I have, since my conversation with
Elie Dekel, (Part 1: A Conversation with Elie Dekel, President of Saban Brands) been giving a lot of thought to time. If you will recall, Elie noted that Saban
Brands takes a multi-platform approach to promoting its shows. They utilize media, websites, social
networking, digital play and…of course, traditional toys.
The challenge for Saban and a growing number
of entertainment companies is that that digital entertainment and gaming have a
more condensed creative cycle (6 to 12 months) compared to traditional toys (12
to 24 months). This gap in time, from six to twelve months, can be
a challenge in “times” like these when the public’s enthusiasm for a product or
story can take off, peak and decline in a matter of months.
Now that those who launch new
properties promote and sell them across digital platforms the pace of
developing toys therefor needs to shrink.
Where, however, do we cut time?
As I considered the challenge, my mind
turned to Wal-Mart and how it has handled the pricing question. If Wal-Mart thinks a price is too high it tells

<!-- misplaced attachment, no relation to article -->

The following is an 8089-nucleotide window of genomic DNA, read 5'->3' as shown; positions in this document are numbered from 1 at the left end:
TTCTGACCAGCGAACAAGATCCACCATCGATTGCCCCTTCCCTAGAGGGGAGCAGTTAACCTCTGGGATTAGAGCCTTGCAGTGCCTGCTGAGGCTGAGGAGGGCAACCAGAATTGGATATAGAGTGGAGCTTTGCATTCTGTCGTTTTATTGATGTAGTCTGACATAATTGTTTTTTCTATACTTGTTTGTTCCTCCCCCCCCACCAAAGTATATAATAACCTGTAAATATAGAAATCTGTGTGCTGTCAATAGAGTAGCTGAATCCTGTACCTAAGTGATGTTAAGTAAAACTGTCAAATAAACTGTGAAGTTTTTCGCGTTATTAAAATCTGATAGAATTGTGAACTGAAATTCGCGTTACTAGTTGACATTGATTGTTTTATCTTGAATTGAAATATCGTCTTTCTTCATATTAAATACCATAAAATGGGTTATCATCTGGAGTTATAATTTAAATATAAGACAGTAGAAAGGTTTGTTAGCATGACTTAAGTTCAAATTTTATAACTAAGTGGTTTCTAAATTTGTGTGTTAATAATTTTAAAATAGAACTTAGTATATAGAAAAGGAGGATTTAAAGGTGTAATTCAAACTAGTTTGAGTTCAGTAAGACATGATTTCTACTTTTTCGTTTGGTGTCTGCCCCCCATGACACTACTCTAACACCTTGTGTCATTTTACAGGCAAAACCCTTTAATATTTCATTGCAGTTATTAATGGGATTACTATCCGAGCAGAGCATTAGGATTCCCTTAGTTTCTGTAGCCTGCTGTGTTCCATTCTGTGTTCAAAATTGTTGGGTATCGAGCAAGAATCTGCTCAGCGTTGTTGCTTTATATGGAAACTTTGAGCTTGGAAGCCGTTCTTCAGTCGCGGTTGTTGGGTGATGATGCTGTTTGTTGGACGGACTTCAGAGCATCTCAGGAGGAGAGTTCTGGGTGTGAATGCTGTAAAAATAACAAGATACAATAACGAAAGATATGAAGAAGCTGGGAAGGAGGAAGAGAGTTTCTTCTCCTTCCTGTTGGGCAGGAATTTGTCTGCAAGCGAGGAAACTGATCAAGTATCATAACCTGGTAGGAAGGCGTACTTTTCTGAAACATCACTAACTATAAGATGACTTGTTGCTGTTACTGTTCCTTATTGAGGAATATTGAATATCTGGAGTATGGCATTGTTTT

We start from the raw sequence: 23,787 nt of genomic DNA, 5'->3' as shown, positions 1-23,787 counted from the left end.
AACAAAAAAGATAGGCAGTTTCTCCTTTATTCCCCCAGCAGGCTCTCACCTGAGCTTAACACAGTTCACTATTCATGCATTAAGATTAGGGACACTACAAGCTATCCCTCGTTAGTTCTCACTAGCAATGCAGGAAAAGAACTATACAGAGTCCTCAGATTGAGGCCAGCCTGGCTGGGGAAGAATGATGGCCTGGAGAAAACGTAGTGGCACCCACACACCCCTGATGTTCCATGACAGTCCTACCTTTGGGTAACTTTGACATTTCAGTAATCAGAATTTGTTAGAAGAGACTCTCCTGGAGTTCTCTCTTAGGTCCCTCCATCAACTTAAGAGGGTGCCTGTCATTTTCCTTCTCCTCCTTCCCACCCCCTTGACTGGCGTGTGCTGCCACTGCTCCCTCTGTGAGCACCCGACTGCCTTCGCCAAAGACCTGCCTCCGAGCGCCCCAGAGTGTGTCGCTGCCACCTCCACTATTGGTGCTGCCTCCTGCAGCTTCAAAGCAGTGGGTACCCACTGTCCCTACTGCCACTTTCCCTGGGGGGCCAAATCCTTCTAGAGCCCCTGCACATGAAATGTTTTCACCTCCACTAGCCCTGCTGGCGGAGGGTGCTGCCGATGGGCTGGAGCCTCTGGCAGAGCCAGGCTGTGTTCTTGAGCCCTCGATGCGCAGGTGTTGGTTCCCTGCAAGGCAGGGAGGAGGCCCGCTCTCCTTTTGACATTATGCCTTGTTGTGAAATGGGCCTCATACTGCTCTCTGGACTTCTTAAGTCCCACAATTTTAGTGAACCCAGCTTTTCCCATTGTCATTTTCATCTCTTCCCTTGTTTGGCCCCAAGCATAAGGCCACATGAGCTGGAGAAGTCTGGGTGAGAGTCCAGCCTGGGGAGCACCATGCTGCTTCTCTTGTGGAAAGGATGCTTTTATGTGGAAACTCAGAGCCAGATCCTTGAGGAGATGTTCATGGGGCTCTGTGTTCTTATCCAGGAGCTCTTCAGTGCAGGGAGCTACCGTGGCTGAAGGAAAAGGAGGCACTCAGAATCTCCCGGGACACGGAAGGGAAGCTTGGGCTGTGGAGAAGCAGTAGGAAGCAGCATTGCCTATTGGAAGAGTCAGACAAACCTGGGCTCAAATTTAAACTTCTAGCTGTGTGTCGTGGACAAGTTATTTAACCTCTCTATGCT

the vendor that, if they want the business, they need to join with their
suppliers, designers along with their engineers and figure out how to reduce costs. The vendor may choose to reduce the size of the product, cut
down on the number of elements or reduce the number of variations. They may also simply engage in some tough
negotiating and push everyone to cut out some profitability.
Cutting down on time may entail
something of the same process. Is the
manufacturer able to cut out some steps through a redesign; can the licensor
speed up approval processes; is it possible to move manufacturing closer to the
In an age in which the population
expects results to happen more and more quickly, the need to shave time may be
becoming as important as the need to cut cost was in the late 20th
century. After all, as Benjamin Franklin so
famously put it: "Time is money."